Scientists may have discovered a potential cure for heart disease that could last a lifetime. The study showed that a single injection could help lower the risk of developing heart complications, the leading cause of death in the United States.
In the gene-editing experiment, researchers successfully disabled two genes that raised the risk of heart disease. The study, which is the first of its kind, used monkeys as test subjects. The experiment's promising results also raised hopes as humans carry the same genes the scientists were able to modify.
While the study proves to be monumental, gene-editing technology has had a mixed track record. Human trials may take years before it begins. It is also too early to determine whether the potential cure will prove safe and effective when done in humans, the New York Times reported.
Process and Possible Complications
The researchers working at Verve Therapeutics presented their report at the International Society for Stem Cell Research annual meeting that saw more than 3,700 virtual attendees on Saturday. The findings have yet to be reviewed by peers or published.
The team, led by chief executive Dr. Sekar Kathiresan, developed a medicine that contains a gene editor and a tiny guide. The editor changes a single letter among the genome's 32.5 billion letters.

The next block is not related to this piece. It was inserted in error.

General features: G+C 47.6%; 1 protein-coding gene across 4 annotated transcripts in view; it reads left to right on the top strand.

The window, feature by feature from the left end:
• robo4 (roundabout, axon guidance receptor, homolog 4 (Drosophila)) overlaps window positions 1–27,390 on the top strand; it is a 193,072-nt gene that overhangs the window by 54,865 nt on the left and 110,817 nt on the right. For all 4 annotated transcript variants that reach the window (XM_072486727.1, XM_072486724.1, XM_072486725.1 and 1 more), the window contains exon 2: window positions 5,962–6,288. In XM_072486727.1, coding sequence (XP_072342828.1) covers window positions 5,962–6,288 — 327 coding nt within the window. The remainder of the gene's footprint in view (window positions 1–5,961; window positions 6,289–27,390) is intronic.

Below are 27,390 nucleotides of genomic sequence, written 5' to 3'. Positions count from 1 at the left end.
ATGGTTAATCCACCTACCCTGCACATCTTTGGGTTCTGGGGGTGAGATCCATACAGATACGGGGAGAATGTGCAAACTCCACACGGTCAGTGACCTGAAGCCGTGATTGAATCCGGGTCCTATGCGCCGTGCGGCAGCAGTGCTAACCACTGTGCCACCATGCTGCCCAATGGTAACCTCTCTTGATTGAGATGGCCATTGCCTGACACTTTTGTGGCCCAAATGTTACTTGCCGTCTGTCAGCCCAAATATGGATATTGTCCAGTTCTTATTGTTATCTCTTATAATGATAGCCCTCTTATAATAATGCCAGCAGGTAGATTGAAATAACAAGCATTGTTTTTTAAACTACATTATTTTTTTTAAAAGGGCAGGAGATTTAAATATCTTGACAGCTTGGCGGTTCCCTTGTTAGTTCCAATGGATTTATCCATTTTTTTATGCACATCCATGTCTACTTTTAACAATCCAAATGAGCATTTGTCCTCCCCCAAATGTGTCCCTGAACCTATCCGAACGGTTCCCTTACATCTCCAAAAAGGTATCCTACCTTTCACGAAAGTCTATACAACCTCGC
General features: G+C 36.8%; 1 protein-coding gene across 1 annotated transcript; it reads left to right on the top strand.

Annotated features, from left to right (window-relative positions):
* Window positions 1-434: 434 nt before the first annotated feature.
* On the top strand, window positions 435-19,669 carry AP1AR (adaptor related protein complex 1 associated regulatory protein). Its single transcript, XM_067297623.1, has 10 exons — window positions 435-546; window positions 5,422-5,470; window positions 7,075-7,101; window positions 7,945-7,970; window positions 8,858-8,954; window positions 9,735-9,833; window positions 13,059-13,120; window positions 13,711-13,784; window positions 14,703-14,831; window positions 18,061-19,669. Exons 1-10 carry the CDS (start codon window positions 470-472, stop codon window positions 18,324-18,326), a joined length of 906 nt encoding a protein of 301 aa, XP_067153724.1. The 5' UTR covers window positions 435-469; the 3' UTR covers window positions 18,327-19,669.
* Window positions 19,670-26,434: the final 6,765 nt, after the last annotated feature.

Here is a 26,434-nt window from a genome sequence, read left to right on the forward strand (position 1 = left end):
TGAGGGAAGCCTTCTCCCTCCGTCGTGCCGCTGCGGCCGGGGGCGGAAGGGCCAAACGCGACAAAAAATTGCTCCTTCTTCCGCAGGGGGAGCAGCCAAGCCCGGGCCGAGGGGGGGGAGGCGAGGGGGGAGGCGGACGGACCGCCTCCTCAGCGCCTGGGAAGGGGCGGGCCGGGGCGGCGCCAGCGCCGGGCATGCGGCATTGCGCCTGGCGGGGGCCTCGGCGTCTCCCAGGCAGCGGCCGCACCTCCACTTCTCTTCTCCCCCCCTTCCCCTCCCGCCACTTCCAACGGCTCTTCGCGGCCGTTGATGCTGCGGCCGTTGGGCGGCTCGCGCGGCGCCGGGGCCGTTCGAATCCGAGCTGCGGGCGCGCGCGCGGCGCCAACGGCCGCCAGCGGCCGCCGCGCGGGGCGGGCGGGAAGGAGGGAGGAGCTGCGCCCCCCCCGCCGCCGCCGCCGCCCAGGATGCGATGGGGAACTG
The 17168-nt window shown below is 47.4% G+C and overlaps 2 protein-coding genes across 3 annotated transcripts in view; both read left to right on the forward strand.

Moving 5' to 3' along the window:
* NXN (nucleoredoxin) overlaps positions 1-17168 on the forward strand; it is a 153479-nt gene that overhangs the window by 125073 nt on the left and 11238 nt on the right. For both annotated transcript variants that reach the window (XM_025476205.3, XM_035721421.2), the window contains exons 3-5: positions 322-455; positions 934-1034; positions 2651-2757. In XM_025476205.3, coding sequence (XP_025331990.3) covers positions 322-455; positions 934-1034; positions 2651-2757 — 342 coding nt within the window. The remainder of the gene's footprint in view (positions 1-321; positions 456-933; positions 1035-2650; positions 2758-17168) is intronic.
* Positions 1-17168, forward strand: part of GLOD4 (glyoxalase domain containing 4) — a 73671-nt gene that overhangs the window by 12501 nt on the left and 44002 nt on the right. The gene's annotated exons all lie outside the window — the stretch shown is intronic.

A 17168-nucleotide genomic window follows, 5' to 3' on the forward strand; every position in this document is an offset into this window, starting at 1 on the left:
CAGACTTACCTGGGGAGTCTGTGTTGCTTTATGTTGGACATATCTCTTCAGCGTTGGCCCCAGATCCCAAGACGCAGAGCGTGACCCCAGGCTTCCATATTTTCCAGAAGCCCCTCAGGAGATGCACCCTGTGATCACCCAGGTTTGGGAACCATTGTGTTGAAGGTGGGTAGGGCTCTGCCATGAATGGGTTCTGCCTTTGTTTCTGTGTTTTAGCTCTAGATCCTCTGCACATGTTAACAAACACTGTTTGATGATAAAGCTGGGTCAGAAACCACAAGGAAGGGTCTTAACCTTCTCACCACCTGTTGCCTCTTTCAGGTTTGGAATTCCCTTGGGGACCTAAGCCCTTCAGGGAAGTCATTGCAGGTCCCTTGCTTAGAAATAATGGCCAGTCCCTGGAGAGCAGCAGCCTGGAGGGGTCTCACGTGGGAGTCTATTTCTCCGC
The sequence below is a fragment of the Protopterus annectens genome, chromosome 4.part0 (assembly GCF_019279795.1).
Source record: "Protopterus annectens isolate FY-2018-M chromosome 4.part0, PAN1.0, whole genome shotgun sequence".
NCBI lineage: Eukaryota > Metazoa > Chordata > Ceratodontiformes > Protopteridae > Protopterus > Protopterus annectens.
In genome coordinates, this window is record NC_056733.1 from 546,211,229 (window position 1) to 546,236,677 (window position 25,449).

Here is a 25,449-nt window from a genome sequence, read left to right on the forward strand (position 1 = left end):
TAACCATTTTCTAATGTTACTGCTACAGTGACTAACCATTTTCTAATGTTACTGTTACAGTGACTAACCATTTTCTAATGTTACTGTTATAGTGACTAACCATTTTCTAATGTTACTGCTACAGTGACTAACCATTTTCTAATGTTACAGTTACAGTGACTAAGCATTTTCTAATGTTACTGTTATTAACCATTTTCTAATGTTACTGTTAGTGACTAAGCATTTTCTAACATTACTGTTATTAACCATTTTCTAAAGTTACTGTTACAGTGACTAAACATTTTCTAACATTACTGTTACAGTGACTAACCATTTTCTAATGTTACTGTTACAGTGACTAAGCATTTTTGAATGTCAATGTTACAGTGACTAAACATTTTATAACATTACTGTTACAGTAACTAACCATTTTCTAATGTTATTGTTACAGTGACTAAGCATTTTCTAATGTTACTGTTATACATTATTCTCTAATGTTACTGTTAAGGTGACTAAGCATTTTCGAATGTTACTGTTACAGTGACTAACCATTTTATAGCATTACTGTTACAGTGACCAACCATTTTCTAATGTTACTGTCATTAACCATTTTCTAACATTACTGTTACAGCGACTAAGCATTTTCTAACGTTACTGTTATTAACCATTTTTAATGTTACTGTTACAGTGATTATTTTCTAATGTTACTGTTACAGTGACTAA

The system edited ever liver cell in 13 monkeys. Within two weeks, their LDL levels dropped by 59 percent, and their triglyceride levels reduced by 64 percent.
During the ground-breaking experiment, the researchers aimed to block the PCSK9 and ANGPTL3 genes. Both genes, which are active in the liver, helps regulate LDL cholesterol levels and regulate a type of blood fat called triglyceride.
The process of gene-editing could result in several unexpected complications, such as the modification of DNA. Other scientists also question whether the treatment's effect on cholesterol and triglyceride levels will last.
The company launched its operations in 2019. Verve Therapeutics' initial funding of $58.5 million went towards creating a one-time treatment to replace the array of drugs used to treat various heart diseases. In mid-June, Fierce Biotech revealed the program is set to move into a clinic, banking $63 million for the project.
Since its launch, the company began working on multiple types of gene therapies through monkey studies.
Its new capital drew from GV, Arch Venture Partners, F-Prome, and Casdin Capital. The money will go towards funding IND-enabling studies, which will lead to a phase 1 study in the coming years.
The Massachusetts-based company is also working on eight genes attributed to loss-of-function mutations to protect individuals from heart attacks.